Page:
Editor's Note: Deadpool #3 arrives in stores tomorrow, October 8.
After two issues of Deadpool aggravating the hell out his supposed Super-Skrull compatriot, the super powered alien discovers the regenerating degenerate's true loyalties and finally has a reason to kill him. "I'm going to freeze your pathetic little body, then I'm going to smash it into little pieces--," taunts the Super Skrull, adding, "which I will use to keep my drinks cold." Deadpool, hanging from a water pipeline in the ceiling, remarks on how much thought was put into that plan. The Super Skrull smirks and unleashes a frosty blast as our hero breaks open the pipe, encasing the alien in ice. "Me--?," admits the crimson comedian, "I just make it up as I go along."
Deadpool #3 concludes this Secret Invasion tie-in on completely unexpected note. Moreover, the tone of this issue best encapsulates the series: a wild comedy with dark undertones, speckled with intrigue.
The darkest part of this issue is Deadpool's sacking of his Skrull superior, who tried to build an army of Super Skrulls from the merc's DNA. Regardless of that endeavor's disastrous result, the Skrull tried to use Deadpool in the same way Weapon X, Tolliver, et al, have exploited Deadpool. The merc's retribution is brutal and underlined with a sense of fulfillment for all those who got away. Way's monologue preceding this scene highlights the character's angst over his recalibrated genetics. Even though Weapon X gave him a cure for cancer through a healing factor, he was expected to pay them back with his service. Similarly, the Skrull allowed him to build an army of Super Skrull Deadpools, with the intention of killing him when it was complete. Therefore, stomping the slimy green goo out of his current exploiting employer is the wish fulfillment of being the exploited employee for so long.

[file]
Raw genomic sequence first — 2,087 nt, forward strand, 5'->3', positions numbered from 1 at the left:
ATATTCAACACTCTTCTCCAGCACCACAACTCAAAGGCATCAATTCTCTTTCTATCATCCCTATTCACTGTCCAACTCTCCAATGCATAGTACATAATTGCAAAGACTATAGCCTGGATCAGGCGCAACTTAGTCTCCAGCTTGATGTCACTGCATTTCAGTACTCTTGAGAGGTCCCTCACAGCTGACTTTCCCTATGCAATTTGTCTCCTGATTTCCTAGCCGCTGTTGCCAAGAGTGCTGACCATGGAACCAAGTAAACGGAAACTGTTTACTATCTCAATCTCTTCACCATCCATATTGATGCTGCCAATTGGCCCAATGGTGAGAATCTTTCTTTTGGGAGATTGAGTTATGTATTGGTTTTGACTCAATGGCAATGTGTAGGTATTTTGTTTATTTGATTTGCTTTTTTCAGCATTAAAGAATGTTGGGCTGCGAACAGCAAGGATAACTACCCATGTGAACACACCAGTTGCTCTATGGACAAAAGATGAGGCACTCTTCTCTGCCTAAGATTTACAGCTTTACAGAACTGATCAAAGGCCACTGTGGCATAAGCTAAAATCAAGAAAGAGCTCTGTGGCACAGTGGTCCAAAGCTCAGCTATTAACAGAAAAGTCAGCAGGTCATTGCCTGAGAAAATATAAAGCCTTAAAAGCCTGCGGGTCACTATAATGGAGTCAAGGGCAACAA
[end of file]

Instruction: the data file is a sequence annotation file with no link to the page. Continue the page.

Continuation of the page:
Deadpool's revenge is accentuated by Medina's articulation of the character's faces. The Skrull superior face runs the gamut of expression, from downtrodden to shock, to pitiful. It's the pitiful look of defeat, translated through the glassy eyes and dropped brow that makes his plea for life all the more suppliant. In fact, it actually makes Deadpool appear cruel and perverse. The Skrull had to die, but the creative team's choice and depiction of it is slightly uncomfortable.
Yet, that's precisely Deadpool's, and to a greater extent this Deadpool series' appeal. The character walks the line between referencing a Queen song to killing a living being without remorse. He's a comedian who literally kills his audience. And honestly, it's the best routine in town.
Final Word: I smell a Thunderbolts crossover!
Check out my blog @ stevenmbari.wordpress.com
What did you think of this book?
Have your say at the Line of Fire Forum!